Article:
Streaming multiprocessors and threads on GPU Understanding about Streaming-Multiprocessors, Threads,


Well first of all I’m in my first course of GPU programming and well I have some questions.

First I’ve been reading the “CUDA BY EXAMPLE BOOK” and for the vector addition I saw the author uses many blocks with many threads, for instance 128 blocks and 128 threads/block.

add <<<128, 128>>>(param1, param2, param3)

I have a MacBook Pro with a GeForce 320M graphics card and now, in the course the professor told me that this graphic card has:

    6 multiprocessors and

    48 cores (which means 8 cores per multiprocessor)

Now when we run CUDA applications like vector addition he also told us that is better just to use 6 BLOCKS ( = #multiprocessors) and 8 THREADS ( = #cores/multiprocessor). This came from the idea that with this numbers I will be using (and exploiting) all the power of the GPU. This comes from the idea that each multiprocessor (in the GPU) has its own STREAMING-MULTIPROCESSOR which is the one that controls the data flow on the cores, and each SM manages just 8 cores at a time (at least in my grapic card).

add<<<6,8>>>(param1, param2, param3)

Having said all this stuff, my question is:

¿Why the author (of CUDA BY EXAMPLE) uses many blocks and many threads and my professor says that is better to use just what we have in the GPU?

Maybe I misunderstood something about the Streaming-multiprocessors or something, just need some explanations from more experienced people.

Regards !

If this really is what your professor told you then you should not trust him.

Please read the Programming Guide. It is very accessible and gives all information necessary to write good Cuda programs. It has a full chapter dedicated to the hierarchy of kernels, multiprocessors, blocks, warps, and threads, and gives good advice on choosing block size.

I’ve also summed up a few rules about choosing the blocksize in a recent forum post. In short, on your Macbook Pro you should use a blocksize that is a multiple of 32 and at least 192. Using a blocksize of 8 you waste probably more than 90% of the ressources of it’s GPU.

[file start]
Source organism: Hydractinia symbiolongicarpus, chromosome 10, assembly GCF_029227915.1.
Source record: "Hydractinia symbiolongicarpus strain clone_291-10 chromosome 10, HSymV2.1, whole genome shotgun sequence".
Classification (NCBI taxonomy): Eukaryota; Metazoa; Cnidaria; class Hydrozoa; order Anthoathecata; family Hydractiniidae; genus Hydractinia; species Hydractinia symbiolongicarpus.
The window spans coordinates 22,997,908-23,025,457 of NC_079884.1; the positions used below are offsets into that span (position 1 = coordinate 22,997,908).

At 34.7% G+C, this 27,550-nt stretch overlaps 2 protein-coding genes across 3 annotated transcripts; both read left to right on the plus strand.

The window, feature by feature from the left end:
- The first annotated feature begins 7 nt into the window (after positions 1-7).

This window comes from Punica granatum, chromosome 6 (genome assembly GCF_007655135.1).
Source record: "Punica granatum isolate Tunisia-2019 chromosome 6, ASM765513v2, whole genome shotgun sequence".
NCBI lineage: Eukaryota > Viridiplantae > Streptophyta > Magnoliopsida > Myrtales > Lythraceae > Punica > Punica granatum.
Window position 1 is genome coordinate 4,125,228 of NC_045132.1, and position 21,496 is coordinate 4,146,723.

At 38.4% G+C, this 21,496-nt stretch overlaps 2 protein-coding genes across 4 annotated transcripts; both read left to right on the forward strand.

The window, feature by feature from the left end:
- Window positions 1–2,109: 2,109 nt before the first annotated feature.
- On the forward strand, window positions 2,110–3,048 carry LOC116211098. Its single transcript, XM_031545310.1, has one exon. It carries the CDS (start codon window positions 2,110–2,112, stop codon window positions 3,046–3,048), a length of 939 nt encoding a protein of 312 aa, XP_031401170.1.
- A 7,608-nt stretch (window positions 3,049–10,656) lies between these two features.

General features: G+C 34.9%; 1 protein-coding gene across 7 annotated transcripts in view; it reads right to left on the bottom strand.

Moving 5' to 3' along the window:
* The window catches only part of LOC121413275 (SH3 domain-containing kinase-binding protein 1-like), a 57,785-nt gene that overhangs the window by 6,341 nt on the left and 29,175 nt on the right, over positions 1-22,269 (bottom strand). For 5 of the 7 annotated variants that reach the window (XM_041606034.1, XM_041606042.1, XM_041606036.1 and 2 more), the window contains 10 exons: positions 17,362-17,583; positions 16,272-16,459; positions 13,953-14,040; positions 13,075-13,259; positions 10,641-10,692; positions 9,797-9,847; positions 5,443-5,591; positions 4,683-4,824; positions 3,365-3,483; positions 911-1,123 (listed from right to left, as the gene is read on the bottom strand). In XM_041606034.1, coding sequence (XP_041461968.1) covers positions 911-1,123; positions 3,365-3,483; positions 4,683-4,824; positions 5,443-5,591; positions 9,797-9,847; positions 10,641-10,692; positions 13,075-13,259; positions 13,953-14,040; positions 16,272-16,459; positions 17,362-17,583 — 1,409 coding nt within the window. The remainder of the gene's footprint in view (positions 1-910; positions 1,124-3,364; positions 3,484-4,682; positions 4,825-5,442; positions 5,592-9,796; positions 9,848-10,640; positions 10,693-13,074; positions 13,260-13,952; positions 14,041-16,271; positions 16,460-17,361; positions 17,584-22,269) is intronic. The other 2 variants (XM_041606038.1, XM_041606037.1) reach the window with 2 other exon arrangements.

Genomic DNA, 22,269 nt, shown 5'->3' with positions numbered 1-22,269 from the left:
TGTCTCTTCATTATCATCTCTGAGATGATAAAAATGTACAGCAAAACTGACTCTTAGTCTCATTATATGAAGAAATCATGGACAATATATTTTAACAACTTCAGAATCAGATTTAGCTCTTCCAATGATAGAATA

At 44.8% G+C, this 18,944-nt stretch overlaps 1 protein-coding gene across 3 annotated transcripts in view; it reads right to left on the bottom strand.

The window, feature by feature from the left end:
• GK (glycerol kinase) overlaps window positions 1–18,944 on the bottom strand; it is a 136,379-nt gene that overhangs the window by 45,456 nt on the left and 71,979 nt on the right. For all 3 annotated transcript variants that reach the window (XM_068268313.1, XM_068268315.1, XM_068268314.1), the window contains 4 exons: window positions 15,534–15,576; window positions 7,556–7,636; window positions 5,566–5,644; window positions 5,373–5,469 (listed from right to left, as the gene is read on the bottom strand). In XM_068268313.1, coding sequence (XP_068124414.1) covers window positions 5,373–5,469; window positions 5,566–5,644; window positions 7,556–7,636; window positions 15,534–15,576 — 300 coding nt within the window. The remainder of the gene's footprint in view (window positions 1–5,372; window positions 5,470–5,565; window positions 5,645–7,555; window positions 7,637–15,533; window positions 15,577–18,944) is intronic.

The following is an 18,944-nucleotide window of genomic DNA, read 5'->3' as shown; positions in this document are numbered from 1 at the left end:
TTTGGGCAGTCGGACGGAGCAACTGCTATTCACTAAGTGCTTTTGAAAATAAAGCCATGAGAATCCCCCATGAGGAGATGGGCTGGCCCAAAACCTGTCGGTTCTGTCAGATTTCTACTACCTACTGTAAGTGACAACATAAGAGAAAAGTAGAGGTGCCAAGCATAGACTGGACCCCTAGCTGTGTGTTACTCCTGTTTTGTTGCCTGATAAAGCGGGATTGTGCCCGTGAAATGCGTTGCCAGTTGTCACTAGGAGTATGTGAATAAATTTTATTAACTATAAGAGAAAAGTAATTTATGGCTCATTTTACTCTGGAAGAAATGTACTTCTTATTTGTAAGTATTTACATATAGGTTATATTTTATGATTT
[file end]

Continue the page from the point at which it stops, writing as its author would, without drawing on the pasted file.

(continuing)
Thank you very much for your quickly answer. Well ok I’ll read the Programming guide and try to understand completely how to exploit as much as I can the power of the GPU.

“Keeping dimBlock.x a multiple of 16 often gives you good coalesced memory access patterns.”

I believe this should be 32 on Fermi devices since they are not accessed by half-warps but by whole warps.

On devices of compute capability 1.x, global memory accesses are processed per half-warp;
on devices of compute capability 2.x, they are processed per warp. Adjusting kernel launch Tuning CUDA Applications for Fermi 4
configurations that assume per-half-warp accesses might therefore improve performance.
Two-dimensional thread blocks, for example, should have their x-dimension be a multiple of
the warp size as opposed to half the warp size so that each warp addresses a single cache line
when accessing global memory"

Thanks again for the asnwers. Now reading a little bit a new question came to my mind.

To exploit the most all the capabilities of the GPU what is what I need to take into account? I mean, do I need just care about the number of threads launched?

That’s true. I tried to keep it simple and thought it’s not worth mentioning Fermi here as the cache will help mitigate bad memory access patterns there. However I’ll edit the post accordingly.

The next thing to worry about would be memory access. Try to arrange it so that memory accesses from half-warps go into the same aligned 64-byte memory segment (or, if that cannot be achieved, as few as possible). Avoid reloading the same data by keeping it in registers. If different threads access the same data, copy it to shared memory first and load from there. Use textures if a traditional cache would be beneficial.

There’s a lot more to say here. Again, the Programming Guide has all the information necessary.

Thanks a lot.